Figure 1. (A) AFM topographic image of SWCNTs grown on DPN-patterned Co NP catalyst dots positioned on Si/SiOx. (B) Scanning electron microscope image of SWCNTs grown on DPN-patterned Co NP catalyst lines positioned on quartz.

Although peptide patterns have been previously generated using DPN on various substrates, including gold,7 nickel, Si/SiOx, and gallium arsenide, to the best of our knowledge, the in situ growth of peptide nanoarrays with carefully controlled chain lengths has not been reported. We have developed a novel route based on the combination of DPN and ring-opening polymerization (ROP) of tryptophan-N-carboxyanhydrides (Trp-NCAs) to generate peptide patterns on the nanometer scale.8 The uniqueness of this method is that the DPN-generated amine-terminated polyamidoamine (PAMAM) dendrimer nanoarray serves as the anchoring scaffold for in situ growth of the peptide array. This is achieved by immersing the patterned substrate in a Trp-NCA solution. Figure 2(A) shows the DPN-generated PAMAM dendrimer dot array on a Si/SiOx substrate. After a 6h ROP reaction, the height of the patterned dots was dramatically increased, indicating that the peptides successfully grew on the PAMAM dendrimers: see Figure 2(B). Importantly, the height (i.e., chain length) of the synthesized peptides can be controlled by varying the ROP reaction time and concentration of the Trp-NCA in solution.

Figure 2. AFM topography images of (A) DPN-generated PAMAM dot array on Si/SiOx, and (B) peptide dot array subsequently grown on (A) after a 6h ROP reaction.

In summary, we have developed novel routes for generating CNT and peptide nanopatterns on DPN-fabricated templates. The controlled patterning of CNTs provides new possibilities for making CNT-based electronics, and the controlled growth of peptide nanoarrays offers new avenues for developing biology-based applications, including the study of cell behaviors, such as adhesion, growth, and migration. We are optimizing the DPN parameters and CNT growth conditions so as to get more precise control of the density and even conductivity of CNTs. The study of cell behaviors on designed nanoarrays is ongoing in our group.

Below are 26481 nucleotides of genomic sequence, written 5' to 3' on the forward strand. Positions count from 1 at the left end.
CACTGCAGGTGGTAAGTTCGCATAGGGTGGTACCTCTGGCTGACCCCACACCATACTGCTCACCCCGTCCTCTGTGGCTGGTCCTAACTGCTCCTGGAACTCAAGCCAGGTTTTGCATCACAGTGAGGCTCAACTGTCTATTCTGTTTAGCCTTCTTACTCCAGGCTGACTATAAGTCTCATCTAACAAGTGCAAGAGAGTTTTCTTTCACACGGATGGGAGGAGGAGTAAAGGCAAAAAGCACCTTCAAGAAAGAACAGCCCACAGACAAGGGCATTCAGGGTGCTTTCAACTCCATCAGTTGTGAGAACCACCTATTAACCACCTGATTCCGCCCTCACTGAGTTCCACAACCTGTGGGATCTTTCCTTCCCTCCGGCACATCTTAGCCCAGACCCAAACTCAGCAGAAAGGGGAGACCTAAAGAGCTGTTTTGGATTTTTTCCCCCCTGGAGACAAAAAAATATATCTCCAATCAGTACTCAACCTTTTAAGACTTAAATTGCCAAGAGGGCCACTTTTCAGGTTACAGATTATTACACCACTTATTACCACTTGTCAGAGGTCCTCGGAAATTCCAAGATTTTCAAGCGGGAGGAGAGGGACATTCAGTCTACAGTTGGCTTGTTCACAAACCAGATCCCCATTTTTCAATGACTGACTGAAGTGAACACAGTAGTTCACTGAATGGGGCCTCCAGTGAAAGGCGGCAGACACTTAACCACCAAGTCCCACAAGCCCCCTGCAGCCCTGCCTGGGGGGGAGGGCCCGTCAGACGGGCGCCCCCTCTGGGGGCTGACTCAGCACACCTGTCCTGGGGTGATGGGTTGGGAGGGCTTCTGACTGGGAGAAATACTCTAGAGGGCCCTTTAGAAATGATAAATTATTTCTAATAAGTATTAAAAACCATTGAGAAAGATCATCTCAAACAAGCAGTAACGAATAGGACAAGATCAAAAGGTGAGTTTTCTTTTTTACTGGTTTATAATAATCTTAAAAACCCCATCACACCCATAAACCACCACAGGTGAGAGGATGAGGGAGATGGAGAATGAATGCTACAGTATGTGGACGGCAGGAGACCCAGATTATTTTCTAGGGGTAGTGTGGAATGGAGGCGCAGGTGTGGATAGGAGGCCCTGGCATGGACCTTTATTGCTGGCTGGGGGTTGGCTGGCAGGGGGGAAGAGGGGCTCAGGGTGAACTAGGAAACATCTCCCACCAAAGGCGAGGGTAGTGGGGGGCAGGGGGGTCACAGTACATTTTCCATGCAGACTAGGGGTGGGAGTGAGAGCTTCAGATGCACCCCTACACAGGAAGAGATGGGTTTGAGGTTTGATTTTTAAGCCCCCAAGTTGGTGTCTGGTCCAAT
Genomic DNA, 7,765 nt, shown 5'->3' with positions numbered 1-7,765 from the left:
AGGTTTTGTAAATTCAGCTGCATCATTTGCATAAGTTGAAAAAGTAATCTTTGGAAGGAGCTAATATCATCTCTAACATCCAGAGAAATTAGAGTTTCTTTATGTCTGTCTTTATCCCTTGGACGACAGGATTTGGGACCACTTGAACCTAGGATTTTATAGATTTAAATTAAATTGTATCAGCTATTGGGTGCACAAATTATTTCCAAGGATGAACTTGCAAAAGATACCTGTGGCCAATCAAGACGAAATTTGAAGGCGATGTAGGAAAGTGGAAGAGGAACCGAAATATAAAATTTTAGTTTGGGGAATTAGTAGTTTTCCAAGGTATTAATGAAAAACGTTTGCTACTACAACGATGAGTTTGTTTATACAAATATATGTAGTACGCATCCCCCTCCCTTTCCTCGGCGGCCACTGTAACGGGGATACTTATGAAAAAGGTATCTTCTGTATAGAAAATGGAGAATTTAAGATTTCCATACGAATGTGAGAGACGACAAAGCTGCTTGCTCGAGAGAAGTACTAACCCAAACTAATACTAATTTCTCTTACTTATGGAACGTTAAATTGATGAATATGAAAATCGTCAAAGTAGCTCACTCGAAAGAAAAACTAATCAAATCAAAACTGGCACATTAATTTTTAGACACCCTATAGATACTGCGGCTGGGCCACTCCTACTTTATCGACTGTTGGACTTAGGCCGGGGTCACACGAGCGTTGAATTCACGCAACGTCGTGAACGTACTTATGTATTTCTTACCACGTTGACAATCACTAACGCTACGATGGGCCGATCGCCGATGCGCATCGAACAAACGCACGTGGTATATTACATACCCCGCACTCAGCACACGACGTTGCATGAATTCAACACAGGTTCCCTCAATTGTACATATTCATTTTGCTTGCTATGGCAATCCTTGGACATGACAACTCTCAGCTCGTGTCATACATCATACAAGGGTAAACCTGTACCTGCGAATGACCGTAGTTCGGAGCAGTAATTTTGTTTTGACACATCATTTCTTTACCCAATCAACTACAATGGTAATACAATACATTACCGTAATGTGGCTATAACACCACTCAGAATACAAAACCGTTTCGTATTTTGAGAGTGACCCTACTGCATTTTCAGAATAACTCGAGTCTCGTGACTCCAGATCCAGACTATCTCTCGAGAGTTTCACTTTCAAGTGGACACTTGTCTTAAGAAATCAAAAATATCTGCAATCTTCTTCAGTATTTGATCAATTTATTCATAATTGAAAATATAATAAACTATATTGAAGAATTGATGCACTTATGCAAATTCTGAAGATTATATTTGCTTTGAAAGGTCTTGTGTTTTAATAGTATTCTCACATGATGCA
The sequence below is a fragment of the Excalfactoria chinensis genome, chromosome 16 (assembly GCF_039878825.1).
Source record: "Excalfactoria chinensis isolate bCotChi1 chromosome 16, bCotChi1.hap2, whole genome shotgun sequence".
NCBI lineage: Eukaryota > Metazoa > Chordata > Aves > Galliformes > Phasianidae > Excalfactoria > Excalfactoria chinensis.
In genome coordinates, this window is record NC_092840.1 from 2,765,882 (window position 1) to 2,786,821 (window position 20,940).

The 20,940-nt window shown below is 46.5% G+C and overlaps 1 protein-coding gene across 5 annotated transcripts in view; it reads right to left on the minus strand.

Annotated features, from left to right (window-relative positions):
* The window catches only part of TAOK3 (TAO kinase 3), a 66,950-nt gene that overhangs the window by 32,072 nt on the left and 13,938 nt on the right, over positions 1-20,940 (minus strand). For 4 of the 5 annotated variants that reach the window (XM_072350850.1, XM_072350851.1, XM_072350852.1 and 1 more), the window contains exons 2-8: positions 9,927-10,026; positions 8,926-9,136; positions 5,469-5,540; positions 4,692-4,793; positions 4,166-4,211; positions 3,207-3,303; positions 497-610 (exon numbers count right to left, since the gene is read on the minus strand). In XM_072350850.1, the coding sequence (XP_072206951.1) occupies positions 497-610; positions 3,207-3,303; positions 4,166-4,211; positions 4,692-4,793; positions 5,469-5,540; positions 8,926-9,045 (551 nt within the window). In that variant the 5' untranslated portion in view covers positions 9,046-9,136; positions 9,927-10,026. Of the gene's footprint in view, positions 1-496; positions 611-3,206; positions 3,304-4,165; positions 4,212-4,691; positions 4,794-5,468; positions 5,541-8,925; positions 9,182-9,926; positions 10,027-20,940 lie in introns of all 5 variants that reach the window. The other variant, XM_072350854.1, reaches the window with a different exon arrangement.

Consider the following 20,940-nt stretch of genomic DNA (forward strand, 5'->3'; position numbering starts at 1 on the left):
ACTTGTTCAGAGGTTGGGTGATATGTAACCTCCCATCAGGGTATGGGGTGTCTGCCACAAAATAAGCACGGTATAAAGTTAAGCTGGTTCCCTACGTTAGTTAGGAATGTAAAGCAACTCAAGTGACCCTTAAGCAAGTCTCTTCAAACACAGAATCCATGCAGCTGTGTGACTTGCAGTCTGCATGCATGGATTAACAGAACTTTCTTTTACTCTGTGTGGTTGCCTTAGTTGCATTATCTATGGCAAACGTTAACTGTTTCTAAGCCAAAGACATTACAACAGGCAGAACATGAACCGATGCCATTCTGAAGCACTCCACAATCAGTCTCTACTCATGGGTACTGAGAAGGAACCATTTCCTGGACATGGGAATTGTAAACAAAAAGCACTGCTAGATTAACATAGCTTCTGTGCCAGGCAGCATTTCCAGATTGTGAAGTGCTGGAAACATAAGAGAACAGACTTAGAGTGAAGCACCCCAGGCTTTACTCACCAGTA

Hua Zhang acknowledges support from a Nanyang Technological University start-up grant and Academic Research Fund Tier 1 funding (RG 20/07) from the Ministry of Education in Singapore.

Bing Li, Xiaozhu Zhou, Freddy Boey, Hua Zhang  
School of Materials Science and Engineering
Nanyang Technological University
Singapore, Singapore

Bing Li received his MS degree in chemistry from Nankai University in 2006. He is currently a PhD candidate under the supervision of Hua Zhang.

Xiaozhu Zhou received his BS degree in materials science from Zhejiang University in 2006. He is currently a PhD candidate working with Freddy Boey and Hua Zhang.

Freddy Boey is the chair of the School of Materials Science and Engineering at Nanyang Technological University. He has published more than 230 journal papers, 20 patents, and founded 3 companies.

Hua Zhang is an assistant professor in the School of Materials Science and Engineering at Nanyang Technological University. He has published 2 invited book chapters, more than 50 papers, and over 20 patent applications that include 2 issued US patents.